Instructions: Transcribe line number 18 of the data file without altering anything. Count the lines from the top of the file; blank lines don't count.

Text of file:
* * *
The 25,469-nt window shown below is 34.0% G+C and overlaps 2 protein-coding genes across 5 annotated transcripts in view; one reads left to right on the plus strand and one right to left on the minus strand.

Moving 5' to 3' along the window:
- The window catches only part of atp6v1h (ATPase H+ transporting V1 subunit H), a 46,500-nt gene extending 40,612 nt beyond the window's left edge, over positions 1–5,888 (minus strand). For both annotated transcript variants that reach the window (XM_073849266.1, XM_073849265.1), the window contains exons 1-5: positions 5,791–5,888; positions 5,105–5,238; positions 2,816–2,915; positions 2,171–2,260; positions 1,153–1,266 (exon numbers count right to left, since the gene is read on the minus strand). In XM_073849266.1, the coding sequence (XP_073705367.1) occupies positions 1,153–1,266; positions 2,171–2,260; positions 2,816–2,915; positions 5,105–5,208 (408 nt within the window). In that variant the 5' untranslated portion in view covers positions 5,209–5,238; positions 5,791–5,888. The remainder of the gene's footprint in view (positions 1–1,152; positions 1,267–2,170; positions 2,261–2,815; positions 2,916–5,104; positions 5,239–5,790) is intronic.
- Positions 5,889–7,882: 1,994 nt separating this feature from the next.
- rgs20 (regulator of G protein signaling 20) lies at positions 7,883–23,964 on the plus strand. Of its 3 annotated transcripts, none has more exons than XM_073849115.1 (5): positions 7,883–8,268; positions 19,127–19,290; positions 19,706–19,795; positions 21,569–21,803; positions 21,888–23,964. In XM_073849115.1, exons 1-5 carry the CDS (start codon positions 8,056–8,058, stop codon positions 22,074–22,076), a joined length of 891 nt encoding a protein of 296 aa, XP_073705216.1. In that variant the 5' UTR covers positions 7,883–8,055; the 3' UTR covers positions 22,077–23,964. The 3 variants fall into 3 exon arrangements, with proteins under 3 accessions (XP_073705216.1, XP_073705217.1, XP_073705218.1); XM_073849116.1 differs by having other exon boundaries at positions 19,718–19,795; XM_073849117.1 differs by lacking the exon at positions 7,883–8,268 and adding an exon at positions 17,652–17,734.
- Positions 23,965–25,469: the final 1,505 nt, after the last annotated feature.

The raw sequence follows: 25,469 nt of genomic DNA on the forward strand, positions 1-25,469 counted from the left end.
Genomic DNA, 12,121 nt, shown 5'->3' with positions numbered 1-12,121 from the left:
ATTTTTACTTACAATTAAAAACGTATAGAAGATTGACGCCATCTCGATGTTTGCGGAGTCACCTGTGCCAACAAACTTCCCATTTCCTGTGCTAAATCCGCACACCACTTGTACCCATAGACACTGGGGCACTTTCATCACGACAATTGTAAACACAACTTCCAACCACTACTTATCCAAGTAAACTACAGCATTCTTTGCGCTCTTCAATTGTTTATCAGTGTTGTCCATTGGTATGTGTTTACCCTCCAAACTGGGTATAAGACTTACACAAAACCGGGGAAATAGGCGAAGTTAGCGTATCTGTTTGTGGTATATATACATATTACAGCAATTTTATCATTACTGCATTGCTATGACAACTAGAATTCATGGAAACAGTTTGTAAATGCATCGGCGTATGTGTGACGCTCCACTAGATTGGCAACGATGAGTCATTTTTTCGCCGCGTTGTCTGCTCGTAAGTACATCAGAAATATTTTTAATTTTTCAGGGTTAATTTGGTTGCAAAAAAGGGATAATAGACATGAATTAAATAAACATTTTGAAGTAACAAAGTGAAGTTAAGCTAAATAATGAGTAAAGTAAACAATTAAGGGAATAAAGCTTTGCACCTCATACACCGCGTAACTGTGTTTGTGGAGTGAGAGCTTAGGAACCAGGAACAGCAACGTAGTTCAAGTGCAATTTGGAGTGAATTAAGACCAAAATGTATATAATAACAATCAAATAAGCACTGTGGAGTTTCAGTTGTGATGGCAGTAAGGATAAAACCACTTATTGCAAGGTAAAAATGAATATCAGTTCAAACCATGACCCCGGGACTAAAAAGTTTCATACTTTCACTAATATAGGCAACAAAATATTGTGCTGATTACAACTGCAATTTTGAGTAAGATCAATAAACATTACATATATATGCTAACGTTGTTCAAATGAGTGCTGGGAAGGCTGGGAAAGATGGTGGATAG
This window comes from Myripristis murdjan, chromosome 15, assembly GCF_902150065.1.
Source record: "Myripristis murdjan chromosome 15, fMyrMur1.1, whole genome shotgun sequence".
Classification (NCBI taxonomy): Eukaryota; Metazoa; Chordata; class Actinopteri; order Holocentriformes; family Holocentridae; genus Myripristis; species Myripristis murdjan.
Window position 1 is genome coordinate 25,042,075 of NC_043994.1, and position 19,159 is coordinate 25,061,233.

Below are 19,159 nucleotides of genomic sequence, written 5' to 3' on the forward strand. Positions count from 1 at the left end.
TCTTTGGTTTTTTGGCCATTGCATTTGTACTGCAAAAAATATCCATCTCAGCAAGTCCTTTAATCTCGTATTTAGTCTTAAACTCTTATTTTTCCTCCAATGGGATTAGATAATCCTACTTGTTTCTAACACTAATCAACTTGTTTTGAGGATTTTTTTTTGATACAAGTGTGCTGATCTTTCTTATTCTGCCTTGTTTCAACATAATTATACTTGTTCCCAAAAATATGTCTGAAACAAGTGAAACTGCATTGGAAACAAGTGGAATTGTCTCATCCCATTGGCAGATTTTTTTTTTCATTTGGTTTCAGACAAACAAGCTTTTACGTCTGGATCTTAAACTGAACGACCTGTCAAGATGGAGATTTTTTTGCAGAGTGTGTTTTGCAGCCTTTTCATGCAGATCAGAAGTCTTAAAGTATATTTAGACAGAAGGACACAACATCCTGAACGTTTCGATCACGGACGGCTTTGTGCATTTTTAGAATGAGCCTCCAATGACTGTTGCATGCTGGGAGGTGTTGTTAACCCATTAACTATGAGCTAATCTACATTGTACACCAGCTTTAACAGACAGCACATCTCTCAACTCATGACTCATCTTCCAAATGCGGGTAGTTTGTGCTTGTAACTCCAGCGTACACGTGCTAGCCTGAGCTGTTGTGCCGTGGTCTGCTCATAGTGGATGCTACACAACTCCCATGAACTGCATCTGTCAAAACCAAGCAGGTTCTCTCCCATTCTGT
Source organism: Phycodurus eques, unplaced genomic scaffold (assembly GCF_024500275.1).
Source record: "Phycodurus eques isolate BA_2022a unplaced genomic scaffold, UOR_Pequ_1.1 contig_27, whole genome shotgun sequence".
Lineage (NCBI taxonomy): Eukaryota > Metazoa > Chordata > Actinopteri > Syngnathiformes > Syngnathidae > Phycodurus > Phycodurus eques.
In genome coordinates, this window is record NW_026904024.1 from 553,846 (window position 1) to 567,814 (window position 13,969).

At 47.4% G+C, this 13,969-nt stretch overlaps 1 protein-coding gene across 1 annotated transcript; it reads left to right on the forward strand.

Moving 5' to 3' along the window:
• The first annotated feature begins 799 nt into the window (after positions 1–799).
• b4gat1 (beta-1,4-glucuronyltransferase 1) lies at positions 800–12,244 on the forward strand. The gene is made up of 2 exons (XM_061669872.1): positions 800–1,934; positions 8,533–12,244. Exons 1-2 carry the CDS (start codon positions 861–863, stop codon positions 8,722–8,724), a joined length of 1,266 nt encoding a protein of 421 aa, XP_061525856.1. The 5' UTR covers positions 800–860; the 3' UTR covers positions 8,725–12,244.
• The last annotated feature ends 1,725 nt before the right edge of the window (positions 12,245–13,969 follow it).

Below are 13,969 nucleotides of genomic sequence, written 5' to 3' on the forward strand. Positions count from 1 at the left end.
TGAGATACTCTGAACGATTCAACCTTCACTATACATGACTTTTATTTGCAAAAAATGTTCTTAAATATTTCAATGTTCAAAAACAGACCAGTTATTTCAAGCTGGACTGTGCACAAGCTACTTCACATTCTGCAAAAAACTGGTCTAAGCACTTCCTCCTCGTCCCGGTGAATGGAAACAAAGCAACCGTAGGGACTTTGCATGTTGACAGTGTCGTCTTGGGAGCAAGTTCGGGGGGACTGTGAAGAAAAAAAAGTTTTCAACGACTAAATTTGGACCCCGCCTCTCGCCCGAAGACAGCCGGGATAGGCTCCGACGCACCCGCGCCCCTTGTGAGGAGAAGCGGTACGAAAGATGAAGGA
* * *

Lineage (NCBI taxonomy): Eukaryota > Metazoa > Chordata > Actinopteri > Syngnathiformes > Syngnathidae > Phycodurus > Phycodurus eques.